Make Your Business Stronger (and More Respected) Financially
The end of the year is a great time to take stock of what’s going well in your business... and what’s not going so well. It’s a perfect opportunity to step back and look at things in a more big-picture kind of way. Here’s a list of eight things to consider as you look back on the year and begin planning for the coming year:
- Stop doing things that lose money. One of the fastest ways to increase profitability and cash flow for the coming year is to stop doing things that lose money. Maybe you have a division of your company that is losing money. Maybe it is one of your product lines. Maybe it is one of the services you provide. Or maybe one of your customers consistently uses more resources than they pay for. Peel the onion a bit and see if you can find one area of the business that is losing money. Then give some serious thought to stopping it. This post on my blog goes into more detail to help you make the tough decision to say “stop”.
- Learn what’s really going on with your cash flow each month. By understanding your cash flow I mean being able to sit down with a lender or shareholder (or yourself) and explain what happened to the cash last month in a two-minute conversation. And it should only take ten minutes a month to get to that level of understanding. This article will show you how. Cash flow is too important to just assume (or hope) all is well.
- Pick an important business process to simplify. Great execution separates mediocre businesses from excellent ones. Take a couple minutes to identify a few of the key processes in your company that can be made better. Preferably a process that touches your customers. If you can make something easier or faster or more reliable for a customer, you have increased your hold on that customer’s business well into the future.
- Create monthly cash flow projections for the next six months. You wouldn’t drive down the freeway at 70 mph with a blindfold on. Trying to run your business and make good financial decisions without cash flow projections is the equivalent of wearing a blindfold. Take a baby step and have your CFO create monthly cash flow projections for the next six months. Then compare each month to the actual results when the month has ended. You will be amazed what you learn. Here’s why cash flow projections are the ultimate confidence and credibility builder.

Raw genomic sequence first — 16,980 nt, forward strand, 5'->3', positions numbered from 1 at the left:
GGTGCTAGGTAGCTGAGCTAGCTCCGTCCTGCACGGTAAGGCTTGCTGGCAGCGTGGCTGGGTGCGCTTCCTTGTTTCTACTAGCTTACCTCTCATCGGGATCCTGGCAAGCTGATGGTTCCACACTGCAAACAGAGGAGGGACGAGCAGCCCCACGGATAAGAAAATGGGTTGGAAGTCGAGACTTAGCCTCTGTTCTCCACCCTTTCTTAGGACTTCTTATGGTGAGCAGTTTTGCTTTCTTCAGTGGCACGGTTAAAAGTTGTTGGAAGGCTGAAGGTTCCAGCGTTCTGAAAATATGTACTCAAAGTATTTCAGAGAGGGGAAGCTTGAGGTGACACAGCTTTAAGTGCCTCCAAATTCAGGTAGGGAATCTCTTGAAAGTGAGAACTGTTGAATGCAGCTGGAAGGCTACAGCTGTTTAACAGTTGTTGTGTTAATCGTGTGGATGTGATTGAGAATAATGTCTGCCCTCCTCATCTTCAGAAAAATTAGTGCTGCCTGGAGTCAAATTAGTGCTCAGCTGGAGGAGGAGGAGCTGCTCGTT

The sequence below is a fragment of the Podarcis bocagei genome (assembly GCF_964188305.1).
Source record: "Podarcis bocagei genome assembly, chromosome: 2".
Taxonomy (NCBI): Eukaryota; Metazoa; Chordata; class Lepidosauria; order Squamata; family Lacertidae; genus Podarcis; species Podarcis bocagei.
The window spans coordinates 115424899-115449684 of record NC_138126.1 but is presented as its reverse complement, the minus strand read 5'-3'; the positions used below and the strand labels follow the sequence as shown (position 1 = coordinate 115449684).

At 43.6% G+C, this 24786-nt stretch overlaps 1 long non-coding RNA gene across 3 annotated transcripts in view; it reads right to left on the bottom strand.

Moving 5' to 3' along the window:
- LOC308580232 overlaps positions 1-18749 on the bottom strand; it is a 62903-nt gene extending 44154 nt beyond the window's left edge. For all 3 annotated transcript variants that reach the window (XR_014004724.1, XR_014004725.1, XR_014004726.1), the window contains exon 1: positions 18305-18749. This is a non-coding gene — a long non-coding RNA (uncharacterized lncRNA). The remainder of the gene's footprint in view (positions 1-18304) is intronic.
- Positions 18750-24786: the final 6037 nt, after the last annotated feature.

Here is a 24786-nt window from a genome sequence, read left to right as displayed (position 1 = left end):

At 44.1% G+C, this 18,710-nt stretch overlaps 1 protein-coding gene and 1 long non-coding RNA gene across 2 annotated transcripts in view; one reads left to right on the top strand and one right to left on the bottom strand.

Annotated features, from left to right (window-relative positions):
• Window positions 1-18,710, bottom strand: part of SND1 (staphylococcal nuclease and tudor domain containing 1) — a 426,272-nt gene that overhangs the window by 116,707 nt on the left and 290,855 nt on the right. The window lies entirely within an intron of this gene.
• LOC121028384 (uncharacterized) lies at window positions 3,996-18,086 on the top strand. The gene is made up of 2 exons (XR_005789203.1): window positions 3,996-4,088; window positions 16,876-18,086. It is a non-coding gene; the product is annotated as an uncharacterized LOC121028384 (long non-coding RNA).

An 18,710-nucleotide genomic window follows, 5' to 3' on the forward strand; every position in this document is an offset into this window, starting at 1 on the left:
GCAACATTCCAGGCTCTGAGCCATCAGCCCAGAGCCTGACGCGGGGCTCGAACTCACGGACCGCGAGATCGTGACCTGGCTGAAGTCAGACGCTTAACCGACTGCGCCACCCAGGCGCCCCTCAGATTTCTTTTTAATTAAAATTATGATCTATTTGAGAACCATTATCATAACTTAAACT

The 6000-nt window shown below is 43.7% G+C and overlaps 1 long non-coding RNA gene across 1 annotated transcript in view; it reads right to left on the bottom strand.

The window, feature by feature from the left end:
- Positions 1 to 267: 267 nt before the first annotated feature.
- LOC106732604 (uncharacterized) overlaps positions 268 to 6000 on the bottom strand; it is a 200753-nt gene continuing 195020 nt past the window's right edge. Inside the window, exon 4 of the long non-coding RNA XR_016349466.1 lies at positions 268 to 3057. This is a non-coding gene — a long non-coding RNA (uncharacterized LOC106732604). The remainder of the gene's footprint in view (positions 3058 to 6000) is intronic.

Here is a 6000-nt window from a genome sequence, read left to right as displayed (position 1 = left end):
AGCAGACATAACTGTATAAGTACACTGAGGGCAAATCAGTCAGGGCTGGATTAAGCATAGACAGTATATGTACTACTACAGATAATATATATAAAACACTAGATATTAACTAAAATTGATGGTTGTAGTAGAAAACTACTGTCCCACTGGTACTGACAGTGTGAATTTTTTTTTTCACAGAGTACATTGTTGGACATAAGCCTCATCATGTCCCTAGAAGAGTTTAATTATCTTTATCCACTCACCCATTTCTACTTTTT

- Use your monthly financial reporting process in a more strategic way. Most lenders, shareholders, owners, Boards of Directors and others want you to provide financial statements each month. The mistake too many CFOs make is they just provide some typical, boring financial statements. A monthly reporting package is an opportunity to establish confidence, credibility and trust with everyone who has a financial interest in the success of your company. Make sure you are using that opportunity every month to cement your relationship with them and demonstrate a professional approach to financial management. Here’s the recipe for turning boring financial statements into real insight.
- Decide that accurate monthly financial statements are better than inaccurate ones. Don’t create monthly financials then rely on your CPA firm to make all the necessary adjustments at year-end. That just means the monthly financial statements you provide during the year are wrong. Not only does that lead to poor decision making during the year, it can also kill your credibility and trust with anyone who sees those financials along the way. Here’s a fun way to look at it.
- Create a written capital expenditures plan. How much cash did your company use for capital expenditures last year? Do you have that number at your fingertips or do you have to go on a hunt to find it? Capital expenditures don’t show up as an expense when purchased. That’s why most business owners let cash leak out the backdoor. The smart approach is to have a written (one-page) capital expenditures plan for the coming year. Then evaluate actual cash outlays against the plan to make sure you are in control of this very important use of cash. Here is an example of how to create your capital expenditures plan.
- Put yourself in the shoes of an investor or lender. Lenders and investors think a little different about your business than you do. They think in terms of risk and return on investment. They evaluate the CEO and the CFO based on whether they trust what they say and the information they provide them every month about the business. Make sure you are fostering a close relationship with them so you have some “goodwill” if times get tough or you need their help in the future. Here’s a picture of how investors and lenders look at your business.
I know it’s difficult to think strategically and big-picture when you are down in the weeds of your day-to-day work. But the end of the year provides you a golden opportunity to rise above the day-to-day and open the door to some exciting new improvements that only need one thing to become reality… your decision to make it happen. So take a few minutes to put on your “big picture” hat. Put each bullet point on your calendar. Then focus on one topic each month. It could change the way you manage the financial side of your business forever… and for the better.